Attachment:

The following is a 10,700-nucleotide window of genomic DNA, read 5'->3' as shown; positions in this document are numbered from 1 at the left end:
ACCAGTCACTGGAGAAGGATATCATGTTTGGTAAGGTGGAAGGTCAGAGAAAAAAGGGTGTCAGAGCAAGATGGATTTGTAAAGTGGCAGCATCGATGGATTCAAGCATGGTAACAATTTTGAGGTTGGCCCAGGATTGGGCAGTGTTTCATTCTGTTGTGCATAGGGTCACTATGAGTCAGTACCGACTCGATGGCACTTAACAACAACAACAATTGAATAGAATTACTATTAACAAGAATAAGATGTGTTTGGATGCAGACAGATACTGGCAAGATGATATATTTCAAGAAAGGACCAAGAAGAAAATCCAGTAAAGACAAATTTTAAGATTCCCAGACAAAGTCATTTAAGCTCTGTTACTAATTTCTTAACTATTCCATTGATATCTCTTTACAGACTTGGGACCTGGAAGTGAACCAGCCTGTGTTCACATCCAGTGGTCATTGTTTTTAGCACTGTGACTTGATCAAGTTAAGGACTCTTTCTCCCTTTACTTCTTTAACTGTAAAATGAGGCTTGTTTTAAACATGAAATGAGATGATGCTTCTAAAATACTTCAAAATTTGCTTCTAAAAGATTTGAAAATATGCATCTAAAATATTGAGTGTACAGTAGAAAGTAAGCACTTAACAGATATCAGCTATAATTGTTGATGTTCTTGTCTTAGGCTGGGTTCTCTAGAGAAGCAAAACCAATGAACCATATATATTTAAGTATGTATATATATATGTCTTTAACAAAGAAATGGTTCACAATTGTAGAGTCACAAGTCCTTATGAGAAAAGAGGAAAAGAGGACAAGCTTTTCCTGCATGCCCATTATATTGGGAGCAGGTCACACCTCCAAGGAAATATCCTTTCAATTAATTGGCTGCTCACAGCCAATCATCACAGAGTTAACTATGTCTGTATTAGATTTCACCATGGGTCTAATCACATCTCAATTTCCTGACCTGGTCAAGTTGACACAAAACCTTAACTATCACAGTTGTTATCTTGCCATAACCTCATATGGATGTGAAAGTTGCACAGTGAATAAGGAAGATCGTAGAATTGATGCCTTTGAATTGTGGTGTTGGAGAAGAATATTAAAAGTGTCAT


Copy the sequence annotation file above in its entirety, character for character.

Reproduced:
The following is a 10,700-nucleotide window of genomic DNA, read 5'->3' as shown; positions in this document are numbered from 1 at the left end:
ACCAGTCACTGGAGAAGGATATCATGTTTGGTAAGGTGGAAGGTCAGAGAAAAAAGGGTGTCAGAGCAAGATGGATTTGTAAAGTGGCAGCATCGATGGATTCAAGCATGGTAACAATTTTGAGGTTGGCCCAGGATTGGGCAGTGTTTCATTCTGTTGTGCATAGGGTCACTATGAGTCAGTACCGACTCGATGGCACTTAACAACAACAACAATTGAATAGAATTACTATTAACAAGAATAAGATGTGTTTGGATGCAGACAGATACTGGCAAGATGATATATTTCAAGAAAGGACCAAGAAGAAAATCCAGTAAAGACAAATTTTAAGATTCCCAGACAAAGTCATTTAAGCTCTGTTACTAATTTCTTAACTATTCCATTGATATCTCTTTACAGACTTGGGACCTGGAAGTGAACCAGCCTGTGTTCACATCCAGTGGTCATTGTTTTTAGCACTGTGACTTGATCAAGTTAAGGACTCTTTCTCCCTTTACTTCTTTAACTGTAAAATGAGGCTTGTTTTAAACATGAAATGAGATGATGCTTCTAAAATACTTCAAAATTTGCTTCTAAAAGATTTGAAAATATGCATCTAAAATATTGAGTGTACAGTAGAAAGTAAGCACTTAACAGATATCAGCTATAATTGTTGATGTTCTTGTCTTAGGCTGGGTTCTCTAGAGAAGCAAAACCAATGAACCATATATATTTAAGTATGTATATATATATGTCTTTAACAAAGAAATGGTTCACAATTGTAGAGTCACAAGTCCTTATGAGAAAAGAGGAAAAGAGGACAAGCTTTTCCTGCATGCCCATTATATTGGGAGCAGGTCACACCTCCAAGGAAATATCCTTTCAATTAATTGGCTGCTCACAGCCAATCATCACAGAGTTAACTATGTCTGTATTAGATTTCACCATGGGTCTAATCACATCTCAATTTCCTGACCTGGTCAAGTTGACACAAAACCTTAACTATCACAGTTGTTATCTTGCCATAACCTCATATGGATGTGAAAGTTGCACAGTGAATAAGGAAGATCGTAGAATTGATGCCTTTGAATTGTGGTGTTGGAGAAGAATATTAAAAGTGTCAT